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The following is one of the old contest problems (22nd All Soviet Union Math Contest, 1988).

Let $m, n, k$ be positive integers such that $m \ge n$ and $1 + 2 + ... + n = mk$. Prove that the numbers $1, 2, ... , n$ can be divided into $k$ groups in such a way that the sum of the numbers in each group equals $m$.

I am trying to prove it but have gotten no idea yet.

For some small $n$'s we can see the validity of the assertion. In addition,

if $k= \frac {n}{2}$, then {$1, n$}, {$2, n-1$}, $\ldots$, {$n$,1} works, and

if $k =\frac {n+1}{2}$, then {$1, n-1$}, {$2, n-2$}, $\ldots$, {$n-1, 1$}, {$n$} works.

This observation doesn't seem to be of help for general solution.

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  • $\begingroup$ It seems almost answered. $S=1+2+\cdots + n= {n(n+1)\over 2}$. Then either $n\over 2$ is integer or $n+1\over 2$ is integer. $\endgroup$ – nickchalkida Sep 17 '15 at 2:53
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    $\begingroup$ That really doesn't help, @nickchalkida $\endgroup$ – Thomas Andrews Sep 17 '15 at 2:54
  • $\begingroup$ Some thoughts: define $err = \sum_{t=1}^k |s(t) - m|$ where $s(t)$ is the sum of elements of the $t$-th set. Find a way to move elements from the biggest set to the smallest set or to interchange elements between the two to make $err$ decrease strictly by step so that after finite number of steps it goes to $0$. $\endgroup$ – corindo Sep 17 '15 at 3:04
  • $\begingroup$ Your example with $k=n/2$ generalizes somewhat. Suppose $k \mid n/2$; assign $1,2,\ldots,n$ to groups $1,2,\ldots k, k,k-1,\ldots,2,1,1,2,\ldots, k,k,\ldots,2,1,\ldots$ respectively. This solves $n=2rk$; by preceding the pattern with your $k=(n+1)/2$ solution, you can also solve the case $n=2rk-1$. $\endgroup$ – Tad Sep 17 '15 at 5:00
  • $\begingroup$ Sorry I am confused... I don't understand what a "general solution" would look like other than what you have given? There are only certain values of k and m for which the statement will be true... and you found one of them which seems good enough to answer the question. (as far as i can tell, m and k can be any combination of multiplying the prime factors of $\sum 1...n$, for example for n=11, $\sum 1...n$=66, and (m,k) can be (11,6), (22,3), (33,2), (66,1). $\endgroup$ – don bright Sep 18 '15 at 3:37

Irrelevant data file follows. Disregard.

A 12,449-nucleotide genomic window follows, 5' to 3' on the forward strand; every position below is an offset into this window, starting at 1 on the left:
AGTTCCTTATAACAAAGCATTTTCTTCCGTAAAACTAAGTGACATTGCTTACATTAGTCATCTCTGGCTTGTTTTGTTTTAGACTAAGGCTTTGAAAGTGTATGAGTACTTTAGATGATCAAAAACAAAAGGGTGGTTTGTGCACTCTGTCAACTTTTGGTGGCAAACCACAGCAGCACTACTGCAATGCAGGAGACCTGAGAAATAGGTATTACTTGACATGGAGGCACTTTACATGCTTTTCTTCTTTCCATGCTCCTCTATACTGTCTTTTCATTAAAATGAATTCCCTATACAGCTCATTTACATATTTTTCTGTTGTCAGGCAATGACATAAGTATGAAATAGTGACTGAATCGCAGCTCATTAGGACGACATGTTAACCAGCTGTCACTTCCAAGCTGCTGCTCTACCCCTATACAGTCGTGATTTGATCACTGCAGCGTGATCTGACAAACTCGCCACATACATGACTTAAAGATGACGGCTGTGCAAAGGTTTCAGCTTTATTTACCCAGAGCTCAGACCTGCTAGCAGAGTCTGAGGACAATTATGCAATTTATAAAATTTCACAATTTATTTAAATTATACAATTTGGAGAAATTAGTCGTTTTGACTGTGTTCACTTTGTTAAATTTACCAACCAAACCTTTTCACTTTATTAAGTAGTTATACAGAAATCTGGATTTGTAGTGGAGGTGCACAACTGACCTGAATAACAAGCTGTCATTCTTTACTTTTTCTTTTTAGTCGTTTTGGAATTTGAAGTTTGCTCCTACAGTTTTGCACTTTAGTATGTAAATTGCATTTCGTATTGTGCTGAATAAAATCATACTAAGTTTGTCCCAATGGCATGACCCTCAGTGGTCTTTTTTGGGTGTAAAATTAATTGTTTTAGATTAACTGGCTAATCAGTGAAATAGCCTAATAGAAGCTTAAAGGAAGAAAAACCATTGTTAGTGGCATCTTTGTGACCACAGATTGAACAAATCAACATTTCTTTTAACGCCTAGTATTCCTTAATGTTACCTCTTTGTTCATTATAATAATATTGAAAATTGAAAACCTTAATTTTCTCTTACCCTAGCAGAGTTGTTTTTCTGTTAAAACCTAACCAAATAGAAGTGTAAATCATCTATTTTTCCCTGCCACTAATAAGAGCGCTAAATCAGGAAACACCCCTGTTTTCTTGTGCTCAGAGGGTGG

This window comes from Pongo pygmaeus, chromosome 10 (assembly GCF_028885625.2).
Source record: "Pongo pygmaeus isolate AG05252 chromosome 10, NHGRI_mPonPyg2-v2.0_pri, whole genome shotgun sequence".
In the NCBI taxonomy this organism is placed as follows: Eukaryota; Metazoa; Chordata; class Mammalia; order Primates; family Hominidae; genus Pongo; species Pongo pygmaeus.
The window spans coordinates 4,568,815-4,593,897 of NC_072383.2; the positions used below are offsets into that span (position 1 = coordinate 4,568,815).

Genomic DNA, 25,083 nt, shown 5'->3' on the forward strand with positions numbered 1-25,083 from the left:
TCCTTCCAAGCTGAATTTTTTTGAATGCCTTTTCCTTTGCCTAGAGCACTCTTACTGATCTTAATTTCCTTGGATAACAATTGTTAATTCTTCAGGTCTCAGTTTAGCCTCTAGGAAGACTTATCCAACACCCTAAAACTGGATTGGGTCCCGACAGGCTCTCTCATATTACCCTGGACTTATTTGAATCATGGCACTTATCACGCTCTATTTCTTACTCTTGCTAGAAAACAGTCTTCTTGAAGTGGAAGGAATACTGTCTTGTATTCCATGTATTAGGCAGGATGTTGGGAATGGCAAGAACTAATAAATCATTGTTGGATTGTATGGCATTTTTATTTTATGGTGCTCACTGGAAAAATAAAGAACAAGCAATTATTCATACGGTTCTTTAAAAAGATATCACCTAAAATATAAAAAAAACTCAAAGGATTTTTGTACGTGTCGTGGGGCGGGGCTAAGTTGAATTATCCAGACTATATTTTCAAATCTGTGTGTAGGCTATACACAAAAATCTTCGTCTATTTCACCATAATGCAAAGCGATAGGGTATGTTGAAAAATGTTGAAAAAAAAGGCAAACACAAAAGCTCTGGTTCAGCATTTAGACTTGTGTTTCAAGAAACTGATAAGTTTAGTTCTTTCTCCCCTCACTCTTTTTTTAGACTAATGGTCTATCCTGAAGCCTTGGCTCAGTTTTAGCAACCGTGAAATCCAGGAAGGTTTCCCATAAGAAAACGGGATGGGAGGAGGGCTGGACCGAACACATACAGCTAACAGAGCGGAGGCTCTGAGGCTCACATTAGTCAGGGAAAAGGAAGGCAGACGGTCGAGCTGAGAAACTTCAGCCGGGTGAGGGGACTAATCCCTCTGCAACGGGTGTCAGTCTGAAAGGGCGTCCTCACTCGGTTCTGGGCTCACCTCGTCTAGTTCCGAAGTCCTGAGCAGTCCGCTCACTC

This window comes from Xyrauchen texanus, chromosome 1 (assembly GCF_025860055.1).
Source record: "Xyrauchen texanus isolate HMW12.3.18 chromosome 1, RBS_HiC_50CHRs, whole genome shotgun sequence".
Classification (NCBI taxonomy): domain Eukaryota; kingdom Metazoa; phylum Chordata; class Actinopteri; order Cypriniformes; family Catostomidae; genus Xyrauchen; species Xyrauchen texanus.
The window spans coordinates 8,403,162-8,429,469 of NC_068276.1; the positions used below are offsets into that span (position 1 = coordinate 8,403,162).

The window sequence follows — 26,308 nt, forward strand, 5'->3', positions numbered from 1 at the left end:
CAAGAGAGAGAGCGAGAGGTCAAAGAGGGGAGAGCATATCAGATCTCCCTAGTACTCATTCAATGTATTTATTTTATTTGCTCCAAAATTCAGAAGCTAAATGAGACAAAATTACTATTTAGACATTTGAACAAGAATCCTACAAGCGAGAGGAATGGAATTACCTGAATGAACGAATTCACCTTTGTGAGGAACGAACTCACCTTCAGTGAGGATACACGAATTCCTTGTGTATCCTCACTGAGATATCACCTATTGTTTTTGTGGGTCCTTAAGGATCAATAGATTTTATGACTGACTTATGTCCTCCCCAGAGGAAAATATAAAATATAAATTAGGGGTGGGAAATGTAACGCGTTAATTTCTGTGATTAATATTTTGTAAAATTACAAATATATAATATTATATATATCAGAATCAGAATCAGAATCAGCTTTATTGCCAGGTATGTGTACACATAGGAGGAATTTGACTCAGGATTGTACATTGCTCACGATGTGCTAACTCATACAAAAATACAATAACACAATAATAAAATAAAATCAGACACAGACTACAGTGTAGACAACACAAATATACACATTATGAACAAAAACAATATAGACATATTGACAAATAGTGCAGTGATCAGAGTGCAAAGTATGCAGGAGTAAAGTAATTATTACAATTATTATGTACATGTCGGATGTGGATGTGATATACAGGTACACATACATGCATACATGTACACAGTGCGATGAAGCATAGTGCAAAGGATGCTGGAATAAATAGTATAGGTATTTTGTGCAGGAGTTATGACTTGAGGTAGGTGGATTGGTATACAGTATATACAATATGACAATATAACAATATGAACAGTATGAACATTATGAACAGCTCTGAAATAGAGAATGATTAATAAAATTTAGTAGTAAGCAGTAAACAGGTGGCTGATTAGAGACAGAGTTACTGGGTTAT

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Induction on $n$. For $n=1,2$ there is nothing to prove. Assume the result is proved for $<n$ and consider the case $n$.

We establish the case $n$ by induction on $m$. If $n$ is odd the smallest possible value of $m$ is $m=n$. We have $n=(n-1)+1=(n-2)+2=\dots=\frac{1}{2}(n+1)+\frac{1}{2}(n-1)$, so the result is true for $m=n,k=\frac{1}{2}(n+1)$.

If $n$ is even, then the smallest possible value of $m$ is $n+1$. We have $n+1=(n-1)+2=\dots=(\frac{n}{2}+1)+\frac{n}{2}$, so the result is true for $m=n+1$ and $k=\frac{n}{2}$.

Now consider the case $m$ where $2n>m>n+1$ suppose it is true for $<m$. For $m$ odd we can take the sums $n+(m-n)=(n-1)+(m-n+1)=\dots=\frac{1}{2}(m+1)+\frac{1}{2}(m-1)$. These use up the numbers $m-n,m-n+1,\dots,n$. By induction the remaining numbers $1,2,\dots,m-n-1$ will give us the remaining sums of $m$.

Similarly, if $m$ is even, we can take the sums $n+(m-n)=(n-1)+(m-n+1)=\dots=(\frac{m}{2}+1)+(\frac{m}{2}-1)$. That uses up the numbers $m-n,m-n+1,\dots,n$ except for $\frac{m}{2}$. By induction the numbers $1,2,\dots,m-n-1$ can be divided into groups summing to $\frac{m}{2}$. But the numbers $1,\dots,m-n-1$ and $\frac{m}{2}$ must total a multiple of $m$, so we can divide the groups summing to $\frac{m}{2}$ into pairs which sum to $m$.

Finally consider $m\ge2n$. We can form the $k$ groups $n+(n-2k+1),(n-1)+(n-2k+2),\dots,(n-k+1)+(n-k)$ which each sum to $2n-2k+1$. But by induction we can group the remaining integers $1,2,\dots,n-2k$ into $k$ groups each with sum $m-2n+2k-1$, since $(m-2n)(m-n-1)\ge0$ and hence $m-3n-1+\frac{2n(n+1)}{m}\ge0$, so $m-3n-1+4k\ge0$ and hence $m-2n+2k=1\ge n-2k$.

That completes the induction on $m$ and hence the induction on $n$.

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